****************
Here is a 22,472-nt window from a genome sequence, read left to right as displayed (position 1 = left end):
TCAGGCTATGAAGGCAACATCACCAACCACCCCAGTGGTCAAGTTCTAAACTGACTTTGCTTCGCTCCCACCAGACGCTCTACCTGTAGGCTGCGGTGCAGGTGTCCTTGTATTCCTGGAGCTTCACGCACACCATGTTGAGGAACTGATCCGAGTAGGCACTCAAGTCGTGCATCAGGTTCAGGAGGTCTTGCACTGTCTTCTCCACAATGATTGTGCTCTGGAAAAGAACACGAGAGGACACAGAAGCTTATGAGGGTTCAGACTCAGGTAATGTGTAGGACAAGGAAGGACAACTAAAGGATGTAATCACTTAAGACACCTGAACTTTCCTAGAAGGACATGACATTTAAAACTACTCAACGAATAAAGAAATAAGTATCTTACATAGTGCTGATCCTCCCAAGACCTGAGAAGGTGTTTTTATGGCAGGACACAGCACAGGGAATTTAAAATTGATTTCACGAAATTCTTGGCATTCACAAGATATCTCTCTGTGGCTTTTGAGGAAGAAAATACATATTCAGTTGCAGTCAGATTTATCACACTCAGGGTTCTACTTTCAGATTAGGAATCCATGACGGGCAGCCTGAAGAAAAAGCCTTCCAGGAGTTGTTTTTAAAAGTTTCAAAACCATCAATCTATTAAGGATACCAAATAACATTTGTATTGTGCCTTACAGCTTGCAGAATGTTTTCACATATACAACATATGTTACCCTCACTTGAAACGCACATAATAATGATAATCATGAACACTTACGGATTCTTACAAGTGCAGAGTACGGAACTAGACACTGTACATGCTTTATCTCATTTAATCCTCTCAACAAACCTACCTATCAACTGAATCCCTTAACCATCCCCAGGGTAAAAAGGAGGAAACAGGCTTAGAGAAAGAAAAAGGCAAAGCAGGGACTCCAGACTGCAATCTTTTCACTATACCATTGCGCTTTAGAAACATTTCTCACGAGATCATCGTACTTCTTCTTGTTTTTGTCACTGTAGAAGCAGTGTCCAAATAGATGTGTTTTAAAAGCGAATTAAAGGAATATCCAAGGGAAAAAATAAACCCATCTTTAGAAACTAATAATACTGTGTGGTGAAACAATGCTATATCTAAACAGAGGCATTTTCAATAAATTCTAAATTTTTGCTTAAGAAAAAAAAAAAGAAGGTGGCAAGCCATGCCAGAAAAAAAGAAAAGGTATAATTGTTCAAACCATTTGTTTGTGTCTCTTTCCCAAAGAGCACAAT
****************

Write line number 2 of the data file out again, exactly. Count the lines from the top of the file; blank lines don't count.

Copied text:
TCAGGCTATGAAGGCAACATCACCAACCACCCCAGTGGTCAAGTTCTAAACTGACTTTGCTTCGCTCCCACCAGACGCTCTACCTGTAGGCTGCGGTGCAGGTGTCCTTGTATTCCTGGAGCTTCACGCACACCATGTTGAGGAACTGATCCGAGTAGGCACTCAAGTCGTGCATCAGGTTCAGGAGGTCTTGCACTGTCTTCTCCACAATGATTGTGCTCTGGAAAAGAACACGAGAGGACACAGAAGCTTATGAGGGTTCAGACTCAGGTAATGTGTAGGACAAGGAAGGACAACTAAAGGATGTAATCACTTAAGACACCTGAACTTTCCTAGAAGGACATGACATTTAAAACTACTCAACGAATAAAGAAATAAGTATCTTACATAGTGCTGATCCTCCCAAGACCTGAGAAGGTGTTTTTATGGCAGGACACAGCACAGGGAATTTAAAATTGATTTCACGAAATTCTTGGCATTCACAAGATATCTCTCTGTGGCTTTTGAGGAAGAAAATACATATTCAGTTGCAGTCAGATTTATCACACTCAGGGTTCTACTTTCAGATTAGGAATCCATGACGGGCAGCCTGAAGAAAAAGCCTTCCAGGAGTTGTTTTTAAAAGTTTCAAAACCATCAATCTATTAAGGATACCAAATAACATTTGTATTGTGCCTTACAGCTTGCAGAATGTTTTCACATATACAACATATGTTACCCTCACTTGAAACGCACATAATAATGATAATCATGAACACTTACGGATTCTTACAAGTGCAGAGTACGGAACTAGACACTGTACATGCTTTATCTCATTTAATCCTCTCAACAAACCTACCTATCAACTGAATCCCTTAACCATCCCCAGGGTAAAAAGGAGGAAACAGGCTTAGAGAAAGAAAAAGGCAAAGCAGGGACTCCAGACTGCAATCTTTTCACTATACCATTGCGCTTTAGAAACATTTCTCACGAGATCATCGTACTTCTTCTTGTTTTTGTCACTGTAGAAGCAGTGTCCAAATAGATGTGTTTTAAAAGCGAATTAAAGGAATATCCAAGGGAAAAAATAAACCCATCTTTAGAAACTAATAATACTGTGTGGTGAAACAATGCTATATCTAAACAGAGGCATTTTCAATAAATTCTAAATTTTTGCTTAAGAAAAAAAAAAAGAAGGTGGCAAGCCATGCCAGAAAAAAAGAAAAGGTATAATTGTTCAAACCATTTGTTTGTGTCTCTTTCCCAAAGAGCACAAT